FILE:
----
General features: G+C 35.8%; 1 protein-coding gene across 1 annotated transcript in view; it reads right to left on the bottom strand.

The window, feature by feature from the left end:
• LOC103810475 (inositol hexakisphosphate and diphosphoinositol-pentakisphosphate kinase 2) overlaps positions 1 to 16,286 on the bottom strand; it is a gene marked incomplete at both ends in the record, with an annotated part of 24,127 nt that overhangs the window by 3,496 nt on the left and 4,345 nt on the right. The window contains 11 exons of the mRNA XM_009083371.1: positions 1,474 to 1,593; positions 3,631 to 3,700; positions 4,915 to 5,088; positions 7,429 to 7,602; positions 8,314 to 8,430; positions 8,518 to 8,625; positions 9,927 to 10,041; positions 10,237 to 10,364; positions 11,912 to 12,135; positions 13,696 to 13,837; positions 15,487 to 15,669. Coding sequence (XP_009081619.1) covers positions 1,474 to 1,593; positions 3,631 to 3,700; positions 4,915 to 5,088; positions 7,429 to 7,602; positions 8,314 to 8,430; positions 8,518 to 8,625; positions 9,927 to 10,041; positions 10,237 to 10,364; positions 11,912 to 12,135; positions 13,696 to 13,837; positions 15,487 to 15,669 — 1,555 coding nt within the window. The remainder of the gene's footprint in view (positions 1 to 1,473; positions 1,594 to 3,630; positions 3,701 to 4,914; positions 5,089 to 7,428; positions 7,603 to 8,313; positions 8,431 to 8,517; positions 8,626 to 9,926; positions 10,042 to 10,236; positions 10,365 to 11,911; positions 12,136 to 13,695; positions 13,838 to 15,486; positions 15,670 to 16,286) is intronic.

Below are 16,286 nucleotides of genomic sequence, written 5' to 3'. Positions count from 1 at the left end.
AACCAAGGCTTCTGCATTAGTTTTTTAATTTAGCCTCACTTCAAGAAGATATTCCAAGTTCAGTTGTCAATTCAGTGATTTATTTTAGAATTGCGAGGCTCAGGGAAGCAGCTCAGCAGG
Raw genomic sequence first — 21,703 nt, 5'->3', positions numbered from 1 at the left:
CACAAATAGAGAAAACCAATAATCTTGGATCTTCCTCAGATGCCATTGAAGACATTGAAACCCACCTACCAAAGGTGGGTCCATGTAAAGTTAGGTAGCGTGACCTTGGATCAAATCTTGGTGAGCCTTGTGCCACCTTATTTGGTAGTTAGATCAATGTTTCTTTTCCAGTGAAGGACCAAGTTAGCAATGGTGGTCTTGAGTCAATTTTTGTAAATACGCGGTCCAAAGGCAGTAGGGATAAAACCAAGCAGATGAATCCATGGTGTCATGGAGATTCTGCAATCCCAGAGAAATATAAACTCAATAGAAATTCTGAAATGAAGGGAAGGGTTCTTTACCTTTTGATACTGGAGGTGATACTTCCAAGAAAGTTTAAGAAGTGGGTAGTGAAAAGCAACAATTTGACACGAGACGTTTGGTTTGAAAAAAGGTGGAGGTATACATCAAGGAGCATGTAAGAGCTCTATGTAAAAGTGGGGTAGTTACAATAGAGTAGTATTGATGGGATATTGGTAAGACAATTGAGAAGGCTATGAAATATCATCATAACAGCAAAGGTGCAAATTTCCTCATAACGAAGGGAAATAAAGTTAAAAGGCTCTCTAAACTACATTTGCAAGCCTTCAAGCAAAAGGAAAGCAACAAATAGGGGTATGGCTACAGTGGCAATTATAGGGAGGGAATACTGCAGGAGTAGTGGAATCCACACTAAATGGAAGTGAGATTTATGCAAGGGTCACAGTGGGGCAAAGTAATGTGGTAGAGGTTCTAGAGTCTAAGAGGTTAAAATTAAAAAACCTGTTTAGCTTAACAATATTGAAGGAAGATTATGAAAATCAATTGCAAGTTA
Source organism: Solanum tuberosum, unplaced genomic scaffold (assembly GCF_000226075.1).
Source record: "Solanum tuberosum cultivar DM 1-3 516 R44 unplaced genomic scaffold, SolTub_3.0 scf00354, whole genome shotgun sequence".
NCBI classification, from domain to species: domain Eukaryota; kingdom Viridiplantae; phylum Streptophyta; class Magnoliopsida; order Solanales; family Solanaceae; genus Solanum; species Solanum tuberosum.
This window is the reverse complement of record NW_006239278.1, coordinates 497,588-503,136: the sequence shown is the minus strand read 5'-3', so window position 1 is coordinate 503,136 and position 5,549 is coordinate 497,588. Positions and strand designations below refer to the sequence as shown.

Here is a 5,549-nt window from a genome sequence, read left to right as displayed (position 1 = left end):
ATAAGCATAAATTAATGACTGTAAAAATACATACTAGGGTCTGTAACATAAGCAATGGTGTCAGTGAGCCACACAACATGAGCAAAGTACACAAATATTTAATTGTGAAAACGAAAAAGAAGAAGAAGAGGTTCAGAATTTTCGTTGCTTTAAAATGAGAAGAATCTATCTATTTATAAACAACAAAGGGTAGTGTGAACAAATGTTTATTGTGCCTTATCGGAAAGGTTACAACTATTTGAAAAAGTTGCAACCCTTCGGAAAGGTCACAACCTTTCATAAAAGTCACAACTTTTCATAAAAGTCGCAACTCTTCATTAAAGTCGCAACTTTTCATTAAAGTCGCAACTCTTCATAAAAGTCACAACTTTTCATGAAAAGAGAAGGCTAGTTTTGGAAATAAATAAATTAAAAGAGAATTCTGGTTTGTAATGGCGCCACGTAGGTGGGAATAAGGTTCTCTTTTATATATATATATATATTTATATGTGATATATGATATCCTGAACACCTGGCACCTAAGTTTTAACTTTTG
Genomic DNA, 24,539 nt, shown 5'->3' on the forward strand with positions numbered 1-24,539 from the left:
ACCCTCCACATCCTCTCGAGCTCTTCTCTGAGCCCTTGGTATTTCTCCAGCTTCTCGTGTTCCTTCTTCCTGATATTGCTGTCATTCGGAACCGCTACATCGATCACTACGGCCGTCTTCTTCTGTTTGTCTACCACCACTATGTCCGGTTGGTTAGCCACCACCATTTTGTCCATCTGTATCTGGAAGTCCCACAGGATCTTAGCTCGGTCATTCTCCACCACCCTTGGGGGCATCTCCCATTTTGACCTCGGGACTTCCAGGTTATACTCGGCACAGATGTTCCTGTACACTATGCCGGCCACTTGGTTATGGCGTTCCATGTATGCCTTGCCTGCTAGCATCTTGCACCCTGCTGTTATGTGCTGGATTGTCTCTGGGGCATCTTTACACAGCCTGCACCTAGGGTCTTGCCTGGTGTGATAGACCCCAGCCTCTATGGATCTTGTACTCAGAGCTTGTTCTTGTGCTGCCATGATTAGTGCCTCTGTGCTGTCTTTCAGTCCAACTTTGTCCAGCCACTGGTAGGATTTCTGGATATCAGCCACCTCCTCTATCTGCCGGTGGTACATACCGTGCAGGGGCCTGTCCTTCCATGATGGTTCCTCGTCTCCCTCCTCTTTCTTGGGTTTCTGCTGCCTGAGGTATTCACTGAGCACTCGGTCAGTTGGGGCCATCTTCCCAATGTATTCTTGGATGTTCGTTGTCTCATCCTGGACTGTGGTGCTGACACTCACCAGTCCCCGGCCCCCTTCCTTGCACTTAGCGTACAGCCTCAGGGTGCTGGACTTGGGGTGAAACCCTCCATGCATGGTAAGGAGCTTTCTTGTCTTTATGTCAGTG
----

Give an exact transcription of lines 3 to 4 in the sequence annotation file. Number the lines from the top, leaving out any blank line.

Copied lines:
• LOC103810475 (inositol hexakisphosphate and diphosphoinositol-pentakisphosphate kinase 2) overlaps positions 1 to 16,286 on the bottom strand; it is a gene marked incomplete at both ends in the record, with an annotated part of 24,127 nt that overhangs the window by 3,496 nt on the left and 4,345 nt on the right. The window contains 11 exons of the mRNA XM_009083371.1: positions 1,474 to 1,593; positions 3,631 to 3,700; positions 4,915 to 5,088; positions 7,429 to 7,602; positions 8,314 to 8,430; positions 8,518 to 8,625; positions 9,927 to 10,041; positions 10,237 to 10,364; positions 11,912 to 12,135; positions 13,696 to 13,837; positions 15,487 to 15,669. Coding sequence (XP_009081619.1) covers positions 1,474 to 1,593; positions 3,631 to 3,700; positions 4,915 to 5,088; positions 7,429 to 7,602; positions 8,314 to 8,430; positions 8,518 to 8,625; positions 9,927 to 10,041; positions 10,237 to 10,364; positions 11,912 to 12,135; positions 13,696 to 13,837; positions 15,487 to 15,669 — 1,555 coding nt within the window. The remainder of the gene's footprint in view (positions 1 to 1,473; positions 1,594 to 3,630; positions 3,701 to 4,914; positions 5,089 to 7,428; positions 7,603 to 8,313; positions 8,431 to 8,517; positions 8,626 to 9,926; positions 10,042 to 10,236; positions 10,365 to 11,911; positions 12,136 to 13,695; positions 13,838 to 15,486; positions 15,670 to 16,286) is intronic.

Below are 16,286 nucleotides of genomic sequence, written 5' to 3'. Positions count from 1 at the left end.